Workers' demands not reflected in Commission Work programme

(18 December 2014) During the Belgian general strike on 15 December I joined workers in Antwerp who control the largest locks in the world. They blocked the bridges and had stopped operating the locks, effectively stopping all shipping in and out of the harbour. As we warmed ourselves over the fire, we talked about their work, what the government plans mean for them, their families and their work. We also spoke about what was happening across Europe and the many actions of public service workers over the past year. "As many workers are affected, we should organise a European action" one argued. We debated the pros and cons of a European strike.

The workers were also concerned about the rise of the extreme-right and nationalist parties in many European countries and how what happens elsewhere in Europe affects Belgian workers. They were aware of developments in the Netherlands and Norway to increase retirement ages and they had a keen understanding that decisions in one country had an impact on them as well. Our discussions became more heated when we came to talk of the rich and the corporations that escape paying their taxes and the unwillingness of the Belgian and other governments to really do something about it.

The next day the European Commission published its work programme and President Juncker announced that there would be a proposal to address the tax rulings of EU Member States and a Communication on further measures to fight tax fraud. EPSU wants to see the Commission give a clear and easily achievable signal of its intent by removing the representatives of the Big 4 accountancy and tax advising companies from EU bodies that advise the Commission on tax issues.

The work programme is very thin on social measures although it is positive that there will be a review of the Posted Workers Directive to end abuse of posted workers. Less positive is that the Commission has put forward reviews of social measures like fixed-term and part-time work as well as health and safety in its Refit project. This aims to deregulate and abolish regulations that are seen as negative for business (not a word about workers). Another example of this negative agenda is the Commission’s intention to withdraw the maternity leave directive in 6 months time if no solution is reached. And adding insult to injury, the Commission has once again appointed the former Bavarian prime minister Edmund Stoiber to advise it on better regulation which means fewer rules for companies. The message remains very clear: an internal market for business, with market dynamics used to attack Europe's welfare state and workers' rights.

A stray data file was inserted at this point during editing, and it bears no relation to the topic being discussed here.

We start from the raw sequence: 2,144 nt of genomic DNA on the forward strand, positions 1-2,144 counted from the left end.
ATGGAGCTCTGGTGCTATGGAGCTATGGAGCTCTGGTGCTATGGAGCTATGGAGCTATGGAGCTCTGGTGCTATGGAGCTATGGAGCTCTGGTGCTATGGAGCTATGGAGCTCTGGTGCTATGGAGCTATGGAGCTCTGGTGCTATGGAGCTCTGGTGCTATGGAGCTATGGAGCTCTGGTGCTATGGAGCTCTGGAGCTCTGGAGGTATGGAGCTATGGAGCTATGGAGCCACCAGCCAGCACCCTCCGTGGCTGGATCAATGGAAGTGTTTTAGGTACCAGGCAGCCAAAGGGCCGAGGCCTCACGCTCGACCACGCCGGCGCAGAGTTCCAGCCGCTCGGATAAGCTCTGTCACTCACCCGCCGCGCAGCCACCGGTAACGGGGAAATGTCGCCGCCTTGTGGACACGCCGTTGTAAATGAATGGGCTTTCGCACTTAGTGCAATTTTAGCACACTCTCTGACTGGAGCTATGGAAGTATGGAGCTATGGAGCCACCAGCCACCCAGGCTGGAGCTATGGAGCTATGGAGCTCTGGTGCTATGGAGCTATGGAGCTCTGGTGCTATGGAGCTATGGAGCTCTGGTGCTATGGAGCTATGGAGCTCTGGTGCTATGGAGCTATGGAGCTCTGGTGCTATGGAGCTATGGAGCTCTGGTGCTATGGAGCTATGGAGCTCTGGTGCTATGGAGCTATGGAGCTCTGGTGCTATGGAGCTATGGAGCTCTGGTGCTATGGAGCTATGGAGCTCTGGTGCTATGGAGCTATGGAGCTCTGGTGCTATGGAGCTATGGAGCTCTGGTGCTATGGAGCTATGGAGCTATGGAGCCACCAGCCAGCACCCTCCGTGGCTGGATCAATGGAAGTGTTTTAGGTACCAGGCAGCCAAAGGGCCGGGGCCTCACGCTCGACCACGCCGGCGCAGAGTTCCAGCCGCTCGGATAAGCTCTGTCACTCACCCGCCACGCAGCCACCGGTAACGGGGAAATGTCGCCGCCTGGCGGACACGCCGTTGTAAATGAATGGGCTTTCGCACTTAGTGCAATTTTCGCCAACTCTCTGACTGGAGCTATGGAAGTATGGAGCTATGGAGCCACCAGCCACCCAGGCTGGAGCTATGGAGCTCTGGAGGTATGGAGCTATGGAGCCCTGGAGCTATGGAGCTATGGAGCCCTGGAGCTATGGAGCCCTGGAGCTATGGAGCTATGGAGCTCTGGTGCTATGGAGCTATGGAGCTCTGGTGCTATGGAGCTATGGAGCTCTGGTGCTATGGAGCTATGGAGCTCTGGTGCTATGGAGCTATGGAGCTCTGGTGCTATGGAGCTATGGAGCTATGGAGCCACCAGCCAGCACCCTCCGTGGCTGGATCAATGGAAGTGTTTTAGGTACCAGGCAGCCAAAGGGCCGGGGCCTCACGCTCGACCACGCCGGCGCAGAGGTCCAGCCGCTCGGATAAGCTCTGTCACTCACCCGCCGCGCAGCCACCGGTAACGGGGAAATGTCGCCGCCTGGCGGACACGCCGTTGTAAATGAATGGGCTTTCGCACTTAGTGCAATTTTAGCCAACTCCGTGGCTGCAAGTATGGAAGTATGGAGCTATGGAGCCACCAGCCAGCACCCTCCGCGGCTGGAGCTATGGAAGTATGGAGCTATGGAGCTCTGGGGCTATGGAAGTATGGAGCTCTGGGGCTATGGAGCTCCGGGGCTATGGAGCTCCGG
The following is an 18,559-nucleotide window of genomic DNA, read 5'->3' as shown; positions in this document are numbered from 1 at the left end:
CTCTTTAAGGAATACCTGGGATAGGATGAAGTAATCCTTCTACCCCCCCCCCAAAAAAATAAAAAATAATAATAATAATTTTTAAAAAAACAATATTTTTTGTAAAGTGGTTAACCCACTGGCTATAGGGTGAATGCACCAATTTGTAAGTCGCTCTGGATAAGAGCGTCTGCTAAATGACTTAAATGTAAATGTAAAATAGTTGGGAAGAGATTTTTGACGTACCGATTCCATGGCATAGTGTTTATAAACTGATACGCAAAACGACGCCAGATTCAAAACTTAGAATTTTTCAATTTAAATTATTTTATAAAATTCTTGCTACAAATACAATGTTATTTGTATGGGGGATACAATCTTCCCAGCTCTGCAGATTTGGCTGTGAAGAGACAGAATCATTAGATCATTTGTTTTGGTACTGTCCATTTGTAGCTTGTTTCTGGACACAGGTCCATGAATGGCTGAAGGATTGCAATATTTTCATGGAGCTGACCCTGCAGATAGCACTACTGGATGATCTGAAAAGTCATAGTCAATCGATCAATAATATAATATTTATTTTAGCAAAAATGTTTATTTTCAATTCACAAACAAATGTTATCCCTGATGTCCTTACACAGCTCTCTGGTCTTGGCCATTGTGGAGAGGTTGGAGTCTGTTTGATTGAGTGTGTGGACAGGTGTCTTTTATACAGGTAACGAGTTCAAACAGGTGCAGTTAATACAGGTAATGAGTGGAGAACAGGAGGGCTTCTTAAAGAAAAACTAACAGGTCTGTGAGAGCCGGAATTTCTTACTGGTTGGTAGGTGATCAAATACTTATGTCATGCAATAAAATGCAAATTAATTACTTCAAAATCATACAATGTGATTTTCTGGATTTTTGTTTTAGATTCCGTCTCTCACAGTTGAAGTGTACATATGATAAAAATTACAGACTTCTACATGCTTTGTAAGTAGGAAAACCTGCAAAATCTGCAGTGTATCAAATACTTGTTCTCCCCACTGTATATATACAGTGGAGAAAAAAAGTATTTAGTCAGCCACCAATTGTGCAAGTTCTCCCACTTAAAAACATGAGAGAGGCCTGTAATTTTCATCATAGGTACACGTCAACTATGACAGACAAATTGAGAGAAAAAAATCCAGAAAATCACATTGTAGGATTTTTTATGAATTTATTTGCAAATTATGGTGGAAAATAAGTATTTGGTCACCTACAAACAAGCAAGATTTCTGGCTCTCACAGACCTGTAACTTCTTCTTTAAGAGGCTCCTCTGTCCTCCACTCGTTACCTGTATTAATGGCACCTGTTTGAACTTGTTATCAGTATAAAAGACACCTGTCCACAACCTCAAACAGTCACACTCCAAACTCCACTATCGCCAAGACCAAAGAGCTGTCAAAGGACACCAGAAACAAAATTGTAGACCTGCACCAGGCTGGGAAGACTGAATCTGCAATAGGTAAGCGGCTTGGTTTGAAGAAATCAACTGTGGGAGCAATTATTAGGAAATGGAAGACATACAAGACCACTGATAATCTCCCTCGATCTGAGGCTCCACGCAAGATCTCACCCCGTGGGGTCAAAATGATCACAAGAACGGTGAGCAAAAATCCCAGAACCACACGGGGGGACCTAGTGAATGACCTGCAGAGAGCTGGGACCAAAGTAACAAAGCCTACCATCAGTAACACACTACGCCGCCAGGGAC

And with the TTIP trade deal as one of its priorities in 2015, the Commission aims is to replicate this on a larger scale. It is significant that the European Commission does not mention its work on TISA, the global services agreement it is seeking. Leaked documents show how dangerous the process of these secret negotiations can be. Trade negotiators work by a different logic and if there is not tremendous pressure put on them then they will easily trade away our rights and values and open public services for more competition. The documents on data protection reveal this and EPSU is concerned that some governments will seek to open up health services to competition aiming to destroy publicly funded systems.

And while many of us are preparing for the New Year break, police staff organised by Unison, Unite and the GMB in the UK were planning strike action on 22 December to demand a decent pay increase. They have postponed the strike and are engaged in intensive negotiations. Trade union members of Dev-Saglik-Is in Turkey have started a picket in front of the İstanbul Maltepe Hospital after management sacked 98 workers for joining the union. They have also been faced with police brutality. We send them and all public service workers our solidarity greetings.

We know that 2015 will be a busy year. As the Belgian workers were saying: we cannot be indifferent to what happens elsewhere, we are in this together. I wish all of you, your family, friends and colleagues a very good 2015, and that we celebrate many successes in our struggles.

In solidarity

Jan Willem Goudriaan
EPSU General Secretary